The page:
Recently, the North Carolina State Board of Elections asked suppliers of electronic voting machines a simple question: who owns you? (h/t Annemarie Bridy)
On June 14, 2019, the State Board of Elections requested that your companies disclose any owners or shareholders with a 5% or greater interest or share in each of the vendor’s company, any subsidiary company, of the vendor, and the vendor’s parent company.
This seems like very basic information — information the Board should know and should be able to pass on to the general public. After all, these are the makers of devices used by the public while electing their representatives. They should know who’s running these companies and who their majority stakeholders are. If something goes wrong (and something always does), they should know who’s ultimately responsible for the latest debacle.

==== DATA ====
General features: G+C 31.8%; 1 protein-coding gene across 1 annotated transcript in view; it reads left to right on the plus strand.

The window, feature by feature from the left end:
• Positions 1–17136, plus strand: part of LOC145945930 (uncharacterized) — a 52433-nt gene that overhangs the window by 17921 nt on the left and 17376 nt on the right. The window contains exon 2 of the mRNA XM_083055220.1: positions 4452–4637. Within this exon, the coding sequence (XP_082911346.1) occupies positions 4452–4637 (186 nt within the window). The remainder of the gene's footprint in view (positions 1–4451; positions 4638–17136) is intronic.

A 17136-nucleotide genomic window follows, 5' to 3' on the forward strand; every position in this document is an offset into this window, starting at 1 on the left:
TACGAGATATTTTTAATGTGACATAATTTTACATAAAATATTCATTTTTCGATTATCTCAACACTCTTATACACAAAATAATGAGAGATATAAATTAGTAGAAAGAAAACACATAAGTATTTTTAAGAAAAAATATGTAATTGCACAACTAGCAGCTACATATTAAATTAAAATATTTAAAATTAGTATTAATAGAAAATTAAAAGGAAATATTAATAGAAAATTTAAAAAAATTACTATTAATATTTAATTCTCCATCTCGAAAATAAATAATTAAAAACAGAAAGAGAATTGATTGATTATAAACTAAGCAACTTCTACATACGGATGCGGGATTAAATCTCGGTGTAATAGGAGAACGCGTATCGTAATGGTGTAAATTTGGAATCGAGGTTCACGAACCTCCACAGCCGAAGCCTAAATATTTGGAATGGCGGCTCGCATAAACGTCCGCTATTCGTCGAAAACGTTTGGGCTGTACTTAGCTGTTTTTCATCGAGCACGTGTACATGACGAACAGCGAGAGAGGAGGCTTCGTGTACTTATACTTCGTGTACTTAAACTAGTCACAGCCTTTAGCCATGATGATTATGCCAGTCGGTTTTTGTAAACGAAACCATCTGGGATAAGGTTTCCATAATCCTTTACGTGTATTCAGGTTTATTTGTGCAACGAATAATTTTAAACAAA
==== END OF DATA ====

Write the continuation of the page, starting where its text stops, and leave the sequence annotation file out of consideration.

It’s not like the state was asking the manufacturers to cough up code and machine schematics. All it wanted to know is the people behind the company nameplates. But the responses the board received indicate voting system manufacturers believe releasing any info about their companies’ compositions will somehow compromise their market advantage.
Hart Intercivic said letting the public know that the company is owned by H.I.G. Hart, LLC and Gregg L. Burt is a fact that would devalue the company if it were made public.